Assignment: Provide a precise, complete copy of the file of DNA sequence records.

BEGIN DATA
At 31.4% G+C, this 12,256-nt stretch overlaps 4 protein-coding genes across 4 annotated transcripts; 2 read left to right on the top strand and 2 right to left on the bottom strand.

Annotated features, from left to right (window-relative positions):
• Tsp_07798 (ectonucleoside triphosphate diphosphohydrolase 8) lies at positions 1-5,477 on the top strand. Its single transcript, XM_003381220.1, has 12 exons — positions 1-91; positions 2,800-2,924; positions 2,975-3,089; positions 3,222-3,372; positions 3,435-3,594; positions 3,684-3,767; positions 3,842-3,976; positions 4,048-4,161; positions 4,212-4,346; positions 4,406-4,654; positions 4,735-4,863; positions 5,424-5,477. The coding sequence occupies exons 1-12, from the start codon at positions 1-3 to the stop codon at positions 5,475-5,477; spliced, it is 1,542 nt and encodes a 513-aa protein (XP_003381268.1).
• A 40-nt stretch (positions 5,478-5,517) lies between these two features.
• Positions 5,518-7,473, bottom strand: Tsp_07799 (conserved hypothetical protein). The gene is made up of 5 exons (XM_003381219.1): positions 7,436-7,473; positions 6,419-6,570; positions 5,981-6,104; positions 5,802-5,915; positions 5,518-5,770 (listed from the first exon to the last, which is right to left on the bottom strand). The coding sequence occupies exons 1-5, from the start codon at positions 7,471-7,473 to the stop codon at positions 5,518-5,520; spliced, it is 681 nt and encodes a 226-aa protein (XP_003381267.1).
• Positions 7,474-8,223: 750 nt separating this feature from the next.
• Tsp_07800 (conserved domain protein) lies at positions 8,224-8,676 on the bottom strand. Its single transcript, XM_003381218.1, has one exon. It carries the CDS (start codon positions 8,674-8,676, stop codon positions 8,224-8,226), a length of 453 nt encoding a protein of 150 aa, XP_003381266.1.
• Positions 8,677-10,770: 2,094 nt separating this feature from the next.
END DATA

At 31.4% G+C, this 12,256-nt stretch overlaps 4 protein-coding genes across 4 annotated transcripts; 2 read left to right on the top strand and 2 right to left on the bottom strand.

Annotated features, from left to right (window-relative positions):
• Tsp_07798 (ectonucleoside triphosphate diphosphohydrolase 8) lies at positions 1-5,477 on the top strand. Its single transcript, XM_003381220.1, has 12 exons — positions 1-91; positions 2,800-2,924; positions 2,975-3,089; positions 3,222-3,372; positions 3,435-3,594; positions 3,684-3,767; positions 3,842-3,976; positions 4,048-4,161; positions 4,212-4,346; positions 4,406-4,654; positions 4,735-4,863; positions 5,424-5,477. The coding sequence occupies exons 1-12, from the start codon at positions 1-3 to the stop codon at positions 5,475-5,477; spliced, it is 1,542 nt and encodes a 513-aa protein (XP_003381268.1).
• A 40-nt stretch (positions 5,478-5,517) lies between these two features.
• Positions 5,518-7,473, bottom strand: Tsp_07799 (conserved hypothetical protein). The gene is made up of 5 exons (XM_003381219.1): positions 7,436-7,473; positions 6,419-6,570; positions 5,981-6,104; positions 5,802-5,915; positions 5,518-5,770 (listed from the first exon to the last, which is right to left on the bottom strand). The coding sequence occupies exons 1-5, from the start codon at positions 7,471-7,473 to the stop codon at positions 5,518-5,520; spliced, it is 681 nt and encodes a 226-aa protein (XP_003381267.1).
• Positions 7,474-8,223: 750 nt separating this feature from the next.
• Tsp_07800 (conserved domain protein) lies at positions 8,224-8,676 on the bottom strand. Its single transcript, XM_003381218.1, has one exon. It carries the CDS (start codon positions 8,674-8,676, stop codon positions 8,224-8,226), a length of 453 nt encoding a protein of 150 aa, XP_003381266.1.
• Positions 8,677-10,770: 2,094 nt separating this feature from the next.